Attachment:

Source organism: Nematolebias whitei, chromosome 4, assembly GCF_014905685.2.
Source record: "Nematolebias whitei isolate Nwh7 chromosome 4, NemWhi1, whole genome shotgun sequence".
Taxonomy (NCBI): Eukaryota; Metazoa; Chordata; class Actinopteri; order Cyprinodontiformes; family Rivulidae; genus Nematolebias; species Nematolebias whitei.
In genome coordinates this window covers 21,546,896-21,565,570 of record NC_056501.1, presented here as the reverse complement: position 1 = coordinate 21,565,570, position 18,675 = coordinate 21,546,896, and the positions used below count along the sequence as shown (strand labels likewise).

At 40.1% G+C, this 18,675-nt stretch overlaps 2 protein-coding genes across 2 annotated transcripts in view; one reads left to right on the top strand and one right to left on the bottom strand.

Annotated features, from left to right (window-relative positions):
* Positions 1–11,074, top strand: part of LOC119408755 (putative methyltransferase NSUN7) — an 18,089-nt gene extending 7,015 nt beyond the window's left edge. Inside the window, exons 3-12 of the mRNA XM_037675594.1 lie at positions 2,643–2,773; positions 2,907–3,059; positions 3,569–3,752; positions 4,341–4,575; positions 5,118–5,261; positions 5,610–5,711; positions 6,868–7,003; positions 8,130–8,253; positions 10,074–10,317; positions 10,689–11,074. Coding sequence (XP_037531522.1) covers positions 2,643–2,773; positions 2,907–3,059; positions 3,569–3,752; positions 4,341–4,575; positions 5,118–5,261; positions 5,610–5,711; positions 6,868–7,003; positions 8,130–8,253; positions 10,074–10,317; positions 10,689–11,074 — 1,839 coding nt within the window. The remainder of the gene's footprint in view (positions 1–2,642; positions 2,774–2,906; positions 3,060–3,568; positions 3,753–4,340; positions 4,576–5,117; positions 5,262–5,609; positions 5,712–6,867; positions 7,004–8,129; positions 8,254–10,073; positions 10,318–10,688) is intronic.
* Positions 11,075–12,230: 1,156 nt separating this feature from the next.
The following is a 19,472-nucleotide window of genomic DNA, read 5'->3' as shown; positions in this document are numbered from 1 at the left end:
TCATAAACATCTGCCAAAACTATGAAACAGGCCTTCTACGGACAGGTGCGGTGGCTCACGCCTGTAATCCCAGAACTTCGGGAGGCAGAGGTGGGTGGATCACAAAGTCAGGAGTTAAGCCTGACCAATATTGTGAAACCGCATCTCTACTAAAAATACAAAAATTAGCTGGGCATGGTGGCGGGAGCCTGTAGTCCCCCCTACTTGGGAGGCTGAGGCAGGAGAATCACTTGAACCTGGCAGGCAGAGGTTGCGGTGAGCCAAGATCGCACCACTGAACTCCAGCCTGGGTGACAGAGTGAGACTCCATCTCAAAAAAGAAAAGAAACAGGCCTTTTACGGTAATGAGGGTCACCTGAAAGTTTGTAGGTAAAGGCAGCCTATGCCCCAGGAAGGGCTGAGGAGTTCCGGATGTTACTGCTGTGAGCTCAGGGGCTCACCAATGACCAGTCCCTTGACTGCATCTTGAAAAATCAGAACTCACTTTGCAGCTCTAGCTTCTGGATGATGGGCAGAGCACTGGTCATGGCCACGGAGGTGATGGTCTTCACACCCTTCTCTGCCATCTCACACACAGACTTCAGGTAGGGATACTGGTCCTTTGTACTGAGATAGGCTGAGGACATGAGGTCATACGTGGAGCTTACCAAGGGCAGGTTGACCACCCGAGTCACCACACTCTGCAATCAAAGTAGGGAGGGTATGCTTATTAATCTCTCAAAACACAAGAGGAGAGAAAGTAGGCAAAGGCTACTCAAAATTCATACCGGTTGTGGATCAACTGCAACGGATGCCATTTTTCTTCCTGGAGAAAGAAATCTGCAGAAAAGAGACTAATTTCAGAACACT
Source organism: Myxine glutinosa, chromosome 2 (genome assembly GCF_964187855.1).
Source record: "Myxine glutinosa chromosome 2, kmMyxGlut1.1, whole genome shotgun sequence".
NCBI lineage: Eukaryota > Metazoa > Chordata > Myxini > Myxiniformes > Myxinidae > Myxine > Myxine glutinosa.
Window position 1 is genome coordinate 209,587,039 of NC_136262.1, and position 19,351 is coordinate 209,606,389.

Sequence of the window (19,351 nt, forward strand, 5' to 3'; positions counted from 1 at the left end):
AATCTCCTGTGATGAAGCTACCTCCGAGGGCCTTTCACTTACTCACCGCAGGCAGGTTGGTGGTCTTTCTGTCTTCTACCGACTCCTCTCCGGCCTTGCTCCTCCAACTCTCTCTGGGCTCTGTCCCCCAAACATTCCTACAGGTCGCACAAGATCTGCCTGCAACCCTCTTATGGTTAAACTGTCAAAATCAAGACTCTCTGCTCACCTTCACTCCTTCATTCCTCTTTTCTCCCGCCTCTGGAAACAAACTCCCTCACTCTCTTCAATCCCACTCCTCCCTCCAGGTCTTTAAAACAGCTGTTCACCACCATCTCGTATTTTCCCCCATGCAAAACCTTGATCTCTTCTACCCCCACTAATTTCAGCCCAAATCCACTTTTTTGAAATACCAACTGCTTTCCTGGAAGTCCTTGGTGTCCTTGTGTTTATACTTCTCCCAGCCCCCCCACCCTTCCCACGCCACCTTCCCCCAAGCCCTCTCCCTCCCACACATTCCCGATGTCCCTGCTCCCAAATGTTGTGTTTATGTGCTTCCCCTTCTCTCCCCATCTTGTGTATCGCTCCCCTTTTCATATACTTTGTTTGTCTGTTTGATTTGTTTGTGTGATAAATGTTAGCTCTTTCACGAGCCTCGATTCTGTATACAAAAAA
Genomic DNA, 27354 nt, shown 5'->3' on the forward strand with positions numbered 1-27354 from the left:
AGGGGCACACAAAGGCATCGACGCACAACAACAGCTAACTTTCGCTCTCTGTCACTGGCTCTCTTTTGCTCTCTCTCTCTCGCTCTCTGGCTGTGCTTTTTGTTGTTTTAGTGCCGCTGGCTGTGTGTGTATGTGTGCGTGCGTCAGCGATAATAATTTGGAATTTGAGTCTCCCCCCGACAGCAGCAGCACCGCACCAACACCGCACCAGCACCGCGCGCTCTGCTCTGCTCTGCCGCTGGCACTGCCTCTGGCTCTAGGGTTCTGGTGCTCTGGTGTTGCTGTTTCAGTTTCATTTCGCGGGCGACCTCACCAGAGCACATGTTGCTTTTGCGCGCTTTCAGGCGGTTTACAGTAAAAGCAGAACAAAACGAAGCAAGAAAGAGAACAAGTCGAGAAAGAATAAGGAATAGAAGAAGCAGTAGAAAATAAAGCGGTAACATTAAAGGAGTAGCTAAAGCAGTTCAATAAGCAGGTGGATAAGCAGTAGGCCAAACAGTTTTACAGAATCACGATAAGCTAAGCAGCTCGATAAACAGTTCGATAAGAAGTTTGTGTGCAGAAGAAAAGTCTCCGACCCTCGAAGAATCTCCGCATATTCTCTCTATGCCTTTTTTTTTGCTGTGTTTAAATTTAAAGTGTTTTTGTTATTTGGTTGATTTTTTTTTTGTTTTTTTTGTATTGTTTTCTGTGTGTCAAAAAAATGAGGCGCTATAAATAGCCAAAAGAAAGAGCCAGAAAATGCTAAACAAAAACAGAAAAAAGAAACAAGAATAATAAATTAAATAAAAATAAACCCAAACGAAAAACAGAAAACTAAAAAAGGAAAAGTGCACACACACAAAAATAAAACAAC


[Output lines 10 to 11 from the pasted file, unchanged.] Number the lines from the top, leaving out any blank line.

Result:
TCATAAACATCTGCCAAAACTATGAAACAGGCCTTCTACGGACAGGTGCGGTGGCTCACGCCTGTAATCCCAGAACTTCGGGAGGCAGAGGTGGGTGGATCACAAAGTCAGGAGTTAAGCCTGACCAATATTGTGAAACCGCATCTCTACTAAAAATACAAAAATTAGCTGGGCATGGTGGCGGGAGCCTGTAGTCCCCCCTACTTGGGAGGCTGAGGCAGGAGAATCACTTGAACCTGGCAGGCAGAGGTTGCGGTGAGCCAAGATCGCACCACTGAACTCCAGCCTGGGTGACAGAGTGAGACTCCATCTCAAAAAAGAAAAGAAACAGGCCTTTTACGGTAATGAGGGTCACCTGAAAGTTTGTAGGTAAAGGCAGCCTATGCCCCAGGAAGGGCTGAGGAGTTCCGGATGTTACTGCTGTGAGCTCAGGGGCTCACCAATGACCAGTCCCTTGACTGCATCTTGAAAAATCAGAACTCACTTTGCAGCTCTAGCTTCTGGATGATGGGCAGAGCACTGGTCATGGCCACGGAGGTGATGGTCTTCACACCCTTCTCTGCCATCTCACACACAGACTTCAGGTAGGGATACTGGTCCTTTGTACTGAGATAGGCTGAGGACATGAGGTCATACGTGGAGCTTACCAAGGGCAGGTTGACCACCCGAGTCACCACACTCTGCAATCAAAGTAGGGAGGGTATGCTTATTAATCTCTCAAAACACAAGAGGAGAGAAAGTAGGCAAAGGCTACTCAAAATTCATACCGGTTGTGGATCAACTGCAACGGATGCCATTTTTCTTCCTGGAGAAAGAAATCTGCAGAAAAGAGACTAATTTCAGAACACT
Source organism: Myxine glutinosa, chromosome 2 (genome assembly GCF_964187855.1).